Key orbits frequented by GPS and communications satellites are becoming more and more hazardous, as man-made debris presents an increasingly palpable danger to the valuable assets orbiting at heights of around 2,000 km (1,243 miles) above the Earth. That' s why the European Space Agency (ESA) is hosting an international workshop geared towards cleaning up low-Earth orbit, with a focus on how to make the space industry more sustainable.
The sheer number of orbital debris present in low-Earth orbit is proliferating at an alarming rate. As a race, we have only had the capability to launch objects into orbit since 1957, and yet already there are already 12,000 pieces of debris larger than 10 cm (3.9 inches) cluttering up low-Earth orbit, and this number reaches into the millions for smaller un-trackable detritus.
The risk, even from very small pieces of debris, is not to be underestimated or dismissed simply because of the sheer scale of low-Earth orbit. Collisions, whilst very rare do happen. In 2009, a collision between the American Iridium 33 and the Russian-made Kosmos-2251 created a vast cloud of potentially devastating space junk. It was a piece of debris from this collision that forced the International Space Station to take a precautionary evasive maneuver back in November 2014, firing the thrusters of the docked Automated Transfer Vehicle (the Georges Lemaître) in order to avert a potentially catastrophic situation.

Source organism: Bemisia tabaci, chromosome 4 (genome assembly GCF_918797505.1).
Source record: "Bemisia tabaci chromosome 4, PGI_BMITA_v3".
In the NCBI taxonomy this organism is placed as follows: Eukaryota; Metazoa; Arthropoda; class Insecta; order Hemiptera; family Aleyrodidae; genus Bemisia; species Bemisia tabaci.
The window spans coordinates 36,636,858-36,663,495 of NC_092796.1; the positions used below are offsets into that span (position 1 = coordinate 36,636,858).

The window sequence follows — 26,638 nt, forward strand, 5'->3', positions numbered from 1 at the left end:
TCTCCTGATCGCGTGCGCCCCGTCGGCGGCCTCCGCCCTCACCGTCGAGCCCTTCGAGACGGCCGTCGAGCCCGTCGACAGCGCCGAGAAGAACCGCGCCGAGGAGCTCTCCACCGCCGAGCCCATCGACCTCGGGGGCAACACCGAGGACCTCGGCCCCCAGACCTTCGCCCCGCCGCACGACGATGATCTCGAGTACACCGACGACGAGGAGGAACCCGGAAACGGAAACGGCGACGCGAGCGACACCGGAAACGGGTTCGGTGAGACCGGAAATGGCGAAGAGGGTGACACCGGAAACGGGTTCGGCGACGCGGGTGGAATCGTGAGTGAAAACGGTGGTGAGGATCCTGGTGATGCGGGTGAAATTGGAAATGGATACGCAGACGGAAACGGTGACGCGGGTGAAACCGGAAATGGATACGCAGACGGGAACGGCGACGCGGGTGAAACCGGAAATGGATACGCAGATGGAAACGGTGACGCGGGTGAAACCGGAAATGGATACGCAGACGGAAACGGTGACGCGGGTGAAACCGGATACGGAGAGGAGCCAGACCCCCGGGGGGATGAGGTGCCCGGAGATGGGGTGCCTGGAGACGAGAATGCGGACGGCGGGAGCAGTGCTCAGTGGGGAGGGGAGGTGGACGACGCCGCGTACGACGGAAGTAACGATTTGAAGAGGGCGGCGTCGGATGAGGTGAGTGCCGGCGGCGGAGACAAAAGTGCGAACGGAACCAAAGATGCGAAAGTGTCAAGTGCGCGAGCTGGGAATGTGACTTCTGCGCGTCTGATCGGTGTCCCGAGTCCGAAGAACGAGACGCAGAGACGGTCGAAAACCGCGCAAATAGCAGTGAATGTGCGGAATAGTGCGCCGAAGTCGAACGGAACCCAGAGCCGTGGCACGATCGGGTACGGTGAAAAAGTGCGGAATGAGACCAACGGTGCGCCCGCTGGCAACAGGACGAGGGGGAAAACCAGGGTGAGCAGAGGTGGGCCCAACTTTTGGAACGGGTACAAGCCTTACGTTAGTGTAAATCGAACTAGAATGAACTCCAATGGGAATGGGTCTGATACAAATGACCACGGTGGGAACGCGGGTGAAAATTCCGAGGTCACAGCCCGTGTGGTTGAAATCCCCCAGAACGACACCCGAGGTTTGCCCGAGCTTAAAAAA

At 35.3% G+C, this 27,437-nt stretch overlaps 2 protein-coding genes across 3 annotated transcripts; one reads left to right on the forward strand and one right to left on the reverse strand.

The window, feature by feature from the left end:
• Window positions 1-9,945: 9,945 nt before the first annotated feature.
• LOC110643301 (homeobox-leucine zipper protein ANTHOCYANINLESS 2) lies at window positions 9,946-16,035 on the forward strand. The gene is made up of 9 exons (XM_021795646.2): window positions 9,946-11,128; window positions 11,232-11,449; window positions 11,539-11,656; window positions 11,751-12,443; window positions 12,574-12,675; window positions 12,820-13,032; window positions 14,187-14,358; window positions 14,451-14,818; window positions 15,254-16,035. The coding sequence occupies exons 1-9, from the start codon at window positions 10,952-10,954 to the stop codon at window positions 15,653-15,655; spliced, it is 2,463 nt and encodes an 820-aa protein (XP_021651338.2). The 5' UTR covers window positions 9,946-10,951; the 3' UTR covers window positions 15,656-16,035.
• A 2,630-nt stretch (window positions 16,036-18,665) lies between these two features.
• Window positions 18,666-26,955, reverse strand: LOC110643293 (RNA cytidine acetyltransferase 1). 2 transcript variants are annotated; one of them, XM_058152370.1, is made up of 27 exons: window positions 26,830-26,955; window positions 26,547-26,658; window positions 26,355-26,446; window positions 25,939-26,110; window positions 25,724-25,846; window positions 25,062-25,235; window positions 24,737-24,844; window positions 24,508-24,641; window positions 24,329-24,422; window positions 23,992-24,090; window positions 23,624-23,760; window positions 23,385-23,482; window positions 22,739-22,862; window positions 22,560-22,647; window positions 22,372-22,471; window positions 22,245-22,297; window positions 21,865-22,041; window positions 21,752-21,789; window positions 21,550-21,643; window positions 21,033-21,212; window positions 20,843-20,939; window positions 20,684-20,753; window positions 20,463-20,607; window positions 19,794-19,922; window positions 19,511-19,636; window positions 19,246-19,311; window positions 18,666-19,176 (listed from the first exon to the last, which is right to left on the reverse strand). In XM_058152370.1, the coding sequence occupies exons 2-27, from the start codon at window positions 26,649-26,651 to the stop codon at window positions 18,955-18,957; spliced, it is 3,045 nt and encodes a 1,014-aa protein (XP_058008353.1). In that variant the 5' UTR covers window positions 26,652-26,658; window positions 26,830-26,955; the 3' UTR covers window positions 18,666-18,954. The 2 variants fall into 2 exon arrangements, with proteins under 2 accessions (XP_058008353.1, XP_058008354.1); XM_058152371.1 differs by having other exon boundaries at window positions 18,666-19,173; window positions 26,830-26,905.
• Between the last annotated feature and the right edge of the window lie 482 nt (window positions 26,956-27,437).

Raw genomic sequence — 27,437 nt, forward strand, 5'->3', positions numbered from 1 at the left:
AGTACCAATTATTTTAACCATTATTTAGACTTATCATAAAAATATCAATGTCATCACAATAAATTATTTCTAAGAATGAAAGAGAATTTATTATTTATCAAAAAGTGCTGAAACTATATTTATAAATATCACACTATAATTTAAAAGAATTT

The seriousness of the debris problem has led space agencies such as ESA to invent ever-more innovative solutions for clearing low-Earth orbit. The agency has come up with a number of conceptual solutions, including missions to harpoon and net debris, with the objective of de-orbiting the junk in a safe and controlled manner.
However, reducing the amount of junk in orbit is not the only way that agencies are attempting to reduce our footprint on low-Earth orbit. The design of new satellites and launch vehicles are now closely legislated so as to cut down on unnecessary debris from, for example, the upper stages of rockets. Similarly, any new satellite being launched into an orbit of around 2,000 km (1,243 miles) must have the capacity when it reaches the end of its operational life, to either de-orbit itself using onboard thrusters, or to push itself into a higher, less valuable orbit.
The ESA-hosted workshop will give companies an opportunity to showcase their own innovative solutions for low-Earth orbit debris removal. More importantly, it demonstrates that the space industry is prepared to step up to the plate, making the orbital environment a priority before our impact becomes too great.
The event will be hosted at ESA's technical center in Noordwijk, Netherlands on March 17 and 18.
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